British author John le Carré, writer of Tinker Tailor Soldier Spy and The Night Manager, has died aged 89, his literary agent has said. A literal titan in the world of espionage novels, Le Carre died after a short battle with pneumonia and was not COVID19 related.
His agent Jonny Geller, chief executive of the Curtis Brown Group, announced the news in a tweet late on Sunday night.
— Jonny Geller (@JonnyGeller) December 13, 2020
Born David John Moore Cornwall in Poole, Dorset, in 1931, le Carré was educated at the universities of Bern, in Switzerland, and Oxford, before embarking on his undercover intelligence career.
He became an MI5 (Security Service) officer in 1958 and later transferred to MI6 (Secret Intelligence Service), working under the cover of second secretary at the British Embassy in the German city of Bonn before becoming an author. So he knew the subject on which he wrote well. A little too well for some members of the intelligence community who feared his stories may become too realistic.
He hit the big time when his highly acclaimed third novel, The Spy Who Came In From The Cold, made him arguably the most famous writer of spy novels in the world at the time. His tense, gritty and lean style, frequently cynical and never too fantastical, was opposite what other spy authors such as Fleming had done.
His greatest character, George Smiley, appeared in several novels including 1974’s Tinker Tailor Soldier Spy. This was adapted for an all time great television mini-series starring Alec Guinness, and for a big screen movie starring Gary Oldman in 2011. He went on to appear in a number of novels including Smiley’s People, published in 1979.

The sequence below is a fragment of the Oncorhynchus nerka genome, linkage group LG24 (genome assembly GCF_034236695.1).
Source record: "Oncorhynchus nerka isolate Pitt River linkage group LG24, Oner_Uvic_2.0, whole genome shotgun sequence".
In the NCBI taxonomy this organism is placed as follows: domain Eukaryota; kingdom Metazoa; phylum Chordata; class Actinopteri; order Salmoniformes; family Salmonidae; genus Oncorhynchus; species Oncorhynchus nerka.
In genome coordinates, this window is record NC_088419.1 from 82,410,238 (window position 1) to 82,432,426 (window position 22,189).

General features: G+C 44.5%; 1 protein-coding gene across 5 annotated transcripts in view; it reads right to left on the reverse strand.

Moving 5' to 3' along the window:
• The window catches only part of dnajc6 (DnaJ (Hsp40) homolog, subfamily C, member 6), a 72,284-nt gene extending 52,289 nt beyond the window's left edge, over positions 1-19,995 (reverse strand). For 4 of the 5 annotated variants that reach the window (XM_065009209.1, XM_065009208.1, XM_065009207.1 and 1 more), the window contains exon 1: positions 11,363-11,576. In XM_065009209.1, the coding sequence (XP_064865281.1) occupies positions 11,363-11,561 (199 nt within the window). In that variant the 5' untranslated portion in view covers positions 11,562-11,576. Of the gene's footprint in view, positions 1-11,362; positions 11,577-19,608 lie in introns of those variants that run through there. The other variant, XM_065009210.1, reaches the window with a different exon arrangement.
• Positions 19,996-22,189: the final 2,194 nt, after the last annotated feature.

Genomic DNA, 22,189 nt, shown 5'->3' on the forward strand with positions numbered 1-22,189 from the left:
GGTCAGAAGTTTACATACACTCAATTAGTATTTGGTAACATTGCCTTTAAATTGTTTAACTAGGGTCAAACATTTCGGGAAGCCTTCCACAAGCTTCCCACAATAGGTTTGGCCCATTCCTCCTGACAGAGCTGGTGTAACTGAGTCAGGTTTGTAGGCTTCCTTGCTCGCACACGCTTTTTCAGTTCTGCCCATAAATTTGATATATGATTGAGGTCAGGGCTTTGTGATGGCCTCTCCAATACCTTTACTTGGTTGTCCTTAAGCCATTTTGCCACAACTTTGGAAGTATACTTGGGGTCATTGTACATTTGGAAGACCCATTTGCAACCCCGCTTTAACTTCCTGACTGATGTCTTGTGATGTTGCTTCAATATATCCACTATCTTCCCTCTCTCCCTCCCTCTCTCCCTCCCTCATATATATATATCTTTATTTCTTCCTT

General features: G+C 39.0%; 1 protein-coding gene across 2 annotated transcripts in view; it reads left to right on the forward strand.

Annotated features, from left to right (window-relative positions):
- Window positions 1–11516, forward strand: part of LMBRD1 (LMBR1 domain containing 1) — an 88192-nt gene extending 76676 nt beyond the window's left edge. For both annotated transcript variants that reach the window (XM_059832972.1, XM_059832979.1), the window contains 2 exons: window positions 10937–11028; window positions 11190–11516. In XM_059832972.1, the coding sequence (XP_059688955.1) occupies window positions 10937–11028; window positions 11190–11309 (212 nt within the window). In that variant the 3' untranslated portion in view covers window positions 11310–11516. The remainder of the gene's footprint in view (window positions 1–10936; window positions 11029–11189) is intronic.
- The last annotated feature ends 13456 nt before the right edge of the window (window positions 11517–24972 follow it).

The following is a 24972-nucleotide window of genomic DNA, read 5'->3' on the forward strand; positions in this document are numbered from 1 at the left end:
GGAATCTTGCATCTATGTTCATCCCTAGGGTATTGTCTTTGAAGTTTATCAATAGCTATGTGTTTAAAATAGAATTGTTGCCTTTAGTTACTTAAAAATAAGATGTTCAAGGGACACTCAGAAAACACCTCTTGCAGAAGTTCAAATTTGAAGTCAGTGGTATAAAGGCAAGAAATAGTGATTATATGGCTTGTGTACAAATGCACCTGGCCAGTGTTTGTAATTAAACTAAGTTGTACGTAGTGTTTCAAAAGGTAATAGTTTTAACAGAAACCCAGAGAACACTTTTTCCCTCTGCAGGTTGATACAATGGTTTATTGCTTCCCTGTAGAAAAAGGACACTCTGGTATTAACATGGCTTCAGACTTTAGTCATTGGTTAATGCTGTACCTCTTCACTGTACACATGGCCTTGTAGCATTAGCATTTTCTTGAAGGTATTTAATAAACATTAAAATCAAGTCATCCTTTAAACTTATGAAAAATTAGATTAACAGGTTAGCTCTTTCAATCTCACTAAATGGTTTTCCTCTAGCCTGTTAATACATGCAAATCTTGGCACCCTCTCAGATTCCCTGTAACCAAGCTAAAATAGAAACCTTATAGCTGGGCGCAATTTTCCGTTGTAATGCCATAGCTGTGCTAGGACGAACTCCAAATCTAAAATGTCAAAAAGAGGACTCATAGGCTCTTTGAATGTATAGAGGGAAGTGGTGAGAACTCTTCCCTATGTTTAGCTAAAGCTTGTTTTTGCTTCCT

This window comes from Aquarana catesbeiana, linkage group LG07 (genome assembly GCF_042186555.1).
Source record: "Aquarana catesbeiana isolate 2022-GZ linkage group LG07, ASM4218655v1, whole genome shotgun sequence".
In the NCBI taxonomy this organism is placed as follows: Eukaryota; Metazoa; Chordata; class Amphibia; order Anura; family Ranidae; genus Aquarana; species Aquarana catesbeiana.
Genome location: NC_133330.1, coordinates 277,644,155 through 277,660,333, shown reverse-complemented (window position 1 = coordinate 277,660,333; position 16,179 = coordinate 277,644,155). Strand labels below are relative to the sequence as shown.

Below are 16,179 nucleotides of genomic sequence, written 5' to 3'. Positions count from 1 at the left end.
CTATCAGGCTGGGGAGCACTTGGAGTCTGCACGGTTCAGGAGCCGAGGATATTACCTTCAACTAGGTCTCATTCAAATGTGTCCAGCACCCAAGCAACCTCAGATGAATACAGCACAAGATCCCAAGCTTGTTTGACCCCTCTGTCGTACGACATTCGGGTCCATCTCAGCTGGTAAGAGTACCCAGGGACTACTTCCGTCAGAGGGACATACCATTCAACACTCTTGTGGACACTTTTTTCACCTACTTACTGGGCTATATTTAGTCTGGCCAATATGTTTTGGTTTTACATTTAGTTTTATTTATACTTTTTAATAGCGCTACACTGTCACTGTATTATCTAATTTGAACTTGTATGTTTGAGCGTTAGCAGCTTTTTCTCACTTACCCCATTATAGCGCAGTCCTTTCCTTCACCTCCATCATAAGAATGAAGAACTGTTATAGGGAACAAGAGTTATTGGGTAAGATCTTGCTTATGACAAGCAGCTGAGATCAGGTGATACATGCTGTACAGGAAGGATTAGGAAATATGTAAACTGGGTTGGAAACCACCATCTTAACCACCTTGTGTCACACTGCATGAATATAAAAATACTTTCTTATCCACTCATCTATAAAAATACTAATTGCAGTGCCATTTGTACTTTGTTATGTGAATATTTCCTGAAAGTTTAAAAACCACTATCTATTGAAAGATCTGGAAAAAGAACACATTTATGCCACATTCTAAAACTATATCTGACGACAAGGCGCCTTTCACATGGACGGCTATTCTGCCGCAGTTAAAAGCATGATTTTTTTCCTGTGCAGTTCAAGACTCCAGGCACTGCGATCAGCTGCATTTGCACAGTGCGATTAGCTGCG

The Night Manager, published in 1993, was le Carré’s first post-Cold War novel which detailed an undercover operation to bring down a major international arms dealer. The acclaimed novel was adapted into an equally acclaimed television adaption by the UKs BBC, starring Tom Hiddleston, Hugh Laurie and Olivia Colman. Many class it as Hiddleston’s audition for 007 that, at the time, made him a favorite to succeed Daniel Craig in the role.
The Tailor Of Panama, a story of a corrupt British agent sparking a US invasion of Panama based on the spy fantasies of a former convict, was adapted by John Boorman and starred the, at the time, current James Bond alongside Jamie Lee Curtis.
His success rate in adaptions is impressive. The Looking Glass War (1965), Tinker Tailor Soldier Spy (1974), Smiley’s People (1979), The Little Drummer Girl (1983), The Night Manager (1993), The Tailor of Panama (1996), The Constant Gardener (2001), A Most Wanted Man (2008) and Our Kind of Traitor (2010) have all been TV or movie adaptions.
David is survived by his beloved wife of almost 50 years, Jane, and his sons Nicholas, Timothy, Stephen and Simon.